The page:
May 14, 2024 | Matt Kucinski

Shawn Davis '24, a graduate of Calvin University, delivers remarks behind a podium.
Shawn Davis provided student remarks during the 2024 Commencement ceremony held inside Handlon Correctional Facility.

On Friday, May 10, 2024, 34 men stood in three rows inside Handlon Correctional Facility awaiting their charge.

The last time these men heard a charge read, it was related to the worst mistake they had ever made—one that for many cost lives and forever sentenced theirs. It was a day where all hope seemed lost.

But on this beautiful spring day in May, these men stood up tall to receive a new charge—one that didn’t involve punishment, but rather bestowed tremendous responsibility.

“You know that our mission is to equip students to think deeply, to act justly, and to live wholeheartedly as Christ’s agents of renewal in the world,” said Greg Elzinga, interim president of Calvin University. “In the name of this mission, I now charge you to go into your community to participate in God’s great project of renewal.”

Graduates standing and applauding.
Graduates celebrate during the 2024 Commencement ceremony inside Handlon Correctional Facility.

These were among the concluding remarks at the 2024 Commencement ceremony, where inmates from Handlon Correctional Facility were presented with diplomas for earning associate and bachelor’s degrees from Calvin University through the Calvin Prison Initiative program, a partnership between the Michigan Department of Corrections, Calvin Theological Seminary, and Calvin University.

Blazing a trail

“I still remember December 17, 2013, when I received an email of appreciation from the Michigan Department of Corrections and it said, ‘we loved what we were able to see at Angola Prison in Louisiana but could you and your staff look at what could be happening here in the state of Michigan.’ And that took us on a journey,” said Jul Medenblik, president of Calvin Theological Seminary.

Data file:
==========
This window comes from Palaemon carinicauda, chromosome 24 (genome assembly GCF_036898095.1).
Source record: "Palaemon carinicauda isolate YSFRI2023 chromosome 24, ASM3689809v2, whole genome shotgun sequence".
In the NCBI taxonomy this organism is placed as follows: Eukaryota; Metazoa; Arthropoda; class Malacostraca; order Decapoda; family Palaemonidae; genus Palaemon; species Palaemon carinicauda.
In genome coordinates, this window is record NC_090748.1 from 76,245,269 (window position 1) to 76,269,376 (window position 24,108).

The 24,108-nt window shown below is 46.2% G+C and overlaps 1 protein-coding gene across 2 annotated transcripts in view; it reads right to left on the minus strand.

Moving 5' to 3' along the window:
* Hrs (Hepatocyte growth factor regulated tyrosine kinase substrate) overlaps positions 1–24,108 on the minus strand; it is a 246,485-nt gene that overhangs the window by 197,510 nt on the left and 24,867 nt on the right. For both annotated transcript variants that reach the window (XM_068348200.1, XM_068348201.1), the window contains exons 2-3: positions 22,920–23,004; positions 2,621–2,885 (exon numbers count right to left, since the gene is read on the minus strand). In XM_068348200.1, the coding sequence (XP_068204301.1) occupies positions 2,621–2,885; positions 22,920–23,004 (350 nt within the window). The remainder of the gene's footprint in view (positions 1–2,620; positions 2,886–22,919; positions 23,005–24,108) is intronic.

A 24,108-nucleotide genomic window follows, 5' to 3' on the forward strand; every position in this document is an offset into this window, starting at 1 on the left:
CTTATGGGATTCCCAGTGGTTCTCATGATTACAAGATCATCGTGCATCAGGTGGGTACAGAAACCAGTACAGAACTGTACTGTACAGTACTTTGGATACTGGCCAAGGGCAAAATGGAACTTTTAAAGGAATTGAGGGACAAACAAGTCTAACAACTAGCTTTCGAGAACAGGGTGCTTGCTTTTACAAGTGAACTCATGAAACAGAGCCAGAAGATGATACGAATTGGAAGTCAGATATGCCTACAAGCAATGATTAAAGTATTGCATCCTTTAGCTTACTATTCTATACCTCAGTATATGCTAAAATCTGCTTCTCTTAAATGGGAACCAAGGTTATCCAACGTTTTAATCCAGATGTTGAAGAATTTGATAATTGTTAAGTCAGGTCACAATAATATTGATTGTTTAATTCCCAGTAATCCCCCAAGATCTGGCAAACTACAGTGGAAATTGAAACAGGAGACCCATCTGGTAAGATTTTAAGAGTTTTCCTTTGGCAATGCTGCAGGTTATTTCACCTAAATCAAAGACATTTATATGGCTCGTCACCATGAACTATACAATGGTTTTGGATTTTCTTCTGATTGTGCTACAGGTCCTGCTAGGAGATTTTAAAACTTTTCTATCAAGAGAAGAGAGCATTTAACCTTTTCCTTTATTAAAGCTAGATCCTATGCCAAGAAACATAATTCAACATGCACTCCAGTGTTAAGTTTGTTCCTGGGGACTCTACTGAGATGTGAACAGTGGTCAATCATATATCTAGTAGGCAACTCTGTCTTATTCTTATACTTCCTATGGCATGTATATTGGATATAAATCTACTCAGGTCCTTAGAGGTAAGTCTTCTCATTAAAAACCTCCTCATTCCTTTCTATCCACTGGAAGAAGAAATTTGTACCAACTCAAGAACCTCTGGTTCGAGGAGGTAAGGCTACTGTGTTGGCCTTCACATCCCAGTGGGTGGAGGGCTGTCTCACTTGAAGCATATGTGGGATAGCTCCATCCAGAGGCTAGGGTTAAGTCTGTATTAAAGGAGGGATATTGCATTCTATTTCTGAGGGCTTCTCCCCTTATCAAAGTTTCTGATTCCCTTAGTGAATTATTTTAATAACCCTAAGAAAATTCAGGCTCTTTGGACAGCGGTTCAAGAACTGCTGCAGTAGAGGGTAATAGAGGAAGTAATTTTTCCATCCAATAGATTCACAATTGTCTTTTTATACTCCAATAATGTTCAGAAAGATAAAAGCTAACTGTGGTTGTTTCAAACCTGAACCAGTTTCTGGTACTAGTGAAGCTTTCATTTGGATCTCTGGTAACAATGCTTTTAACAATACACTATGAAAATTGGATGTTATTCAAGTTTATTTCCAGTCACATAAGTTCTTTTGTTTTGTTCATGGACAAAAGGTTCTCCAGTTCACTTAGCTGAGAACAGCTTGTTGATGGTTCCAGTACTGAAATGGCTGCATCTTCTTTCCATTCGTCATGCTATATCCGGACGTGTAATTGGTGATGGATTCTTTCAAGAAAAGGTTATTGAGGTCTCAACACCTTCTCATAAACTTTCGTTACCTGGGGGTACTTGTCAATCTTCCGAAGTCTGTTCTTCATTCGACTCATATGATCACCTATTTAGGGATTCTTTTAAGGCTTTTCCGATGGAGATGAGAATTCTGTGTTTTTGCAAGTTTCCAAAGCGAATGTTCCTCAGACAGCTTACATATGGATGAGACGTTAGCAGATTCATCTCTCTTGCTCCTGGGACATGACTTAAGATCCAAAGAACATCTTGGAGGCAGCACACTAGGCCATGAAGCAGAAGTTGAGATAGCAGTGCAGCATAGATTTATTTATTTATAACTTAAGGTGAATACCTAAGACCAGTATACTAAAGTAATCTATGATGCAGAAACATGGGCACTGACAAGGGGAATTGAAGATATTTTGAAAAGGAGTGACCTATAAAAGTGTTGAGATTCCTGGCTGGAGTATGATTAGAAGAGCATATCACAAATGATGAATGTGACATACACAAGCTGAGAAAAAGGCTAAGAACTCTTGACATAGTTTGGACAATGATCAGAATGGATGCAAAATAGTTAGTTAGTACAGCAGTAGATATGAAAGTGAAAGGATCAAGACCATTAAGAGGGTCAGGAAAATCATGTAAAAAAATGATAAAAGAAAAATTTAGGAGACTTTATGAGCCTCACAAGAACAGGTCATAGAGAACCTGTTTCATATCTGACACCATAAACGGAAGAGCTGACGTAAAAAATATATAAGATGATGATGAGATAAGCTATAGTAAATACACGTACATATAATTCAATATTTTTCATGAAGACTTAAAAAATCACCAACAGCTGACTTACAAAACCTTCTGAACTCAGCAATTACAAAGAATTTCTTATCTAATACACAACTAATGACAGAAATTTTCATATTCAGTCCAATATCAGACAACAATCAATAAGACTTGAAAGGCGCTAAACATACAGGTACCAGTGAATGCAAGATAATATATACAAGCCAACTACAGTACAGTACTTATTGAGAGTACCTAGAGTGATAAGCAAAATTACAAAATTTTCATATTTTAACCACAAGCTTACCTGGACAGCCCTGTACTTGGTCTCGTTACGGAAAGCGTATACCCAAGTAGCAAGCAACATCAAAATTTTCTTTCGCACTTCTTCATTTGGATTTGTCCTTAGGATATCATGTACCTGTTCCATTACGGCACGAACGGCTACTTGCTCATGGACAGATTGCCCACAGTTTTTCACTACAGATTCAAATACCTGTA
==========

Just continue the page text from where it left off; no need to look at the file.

Now a decade later, that journey has seen five cohorts of students graduate with degrees in faith and community leadership from Calvin University.

“This education that you have earned is a key to unlocking a future of unlimited potential,” said Heidi Washington, director of the Michigan Department of Corrections. “The benefits of your education and of your transformation are truly limitless.”

The key reason comes back to the formational aspect of the Christ-centered education. While the degree itself is seen as an important milestone, considering that many of the men are the first in their family to earn a college degree, the journey they’ve been on reveals a much deeper purpose for the educational pursuit.

A graduate hugs a family member after receiving his degree.
Graduates celebrate with family and friends following the 2024 Commencement ceremony.

Instilling a new identity

“The Calvin community reminded us that we are God’s image bearers despite our past failures,” said Shawn Davis, who was providing the graduate remarks at Friday’s ceremony. “Although we wear prison blues, we are more than prisoners. We are humans made in the image of God. We are husbands, fathers, sons, and neighbors. We are mentors to those who have challenges with substance abuse and mental illness. We are tutors to students with special needs and food providers for women’s shelters and the elderly. We are leaders in restorative justice and shoulders to cry on for those who are grieving. We are men who use education to turn visions into reality.”

In her Commencement Address, Sarah Visser, executive vice president for Calvin University, reinforced that the Calvin Prison Initiative is about changing hearts and minds.

“While we celebrate your accomplishments today, please hear this and let it really sink in. This degree you are getting today isn’t what matters most. What matters most is what happened along the way. The ways that the God of the universe pursued you and invited you to go on ahead,” said Visser.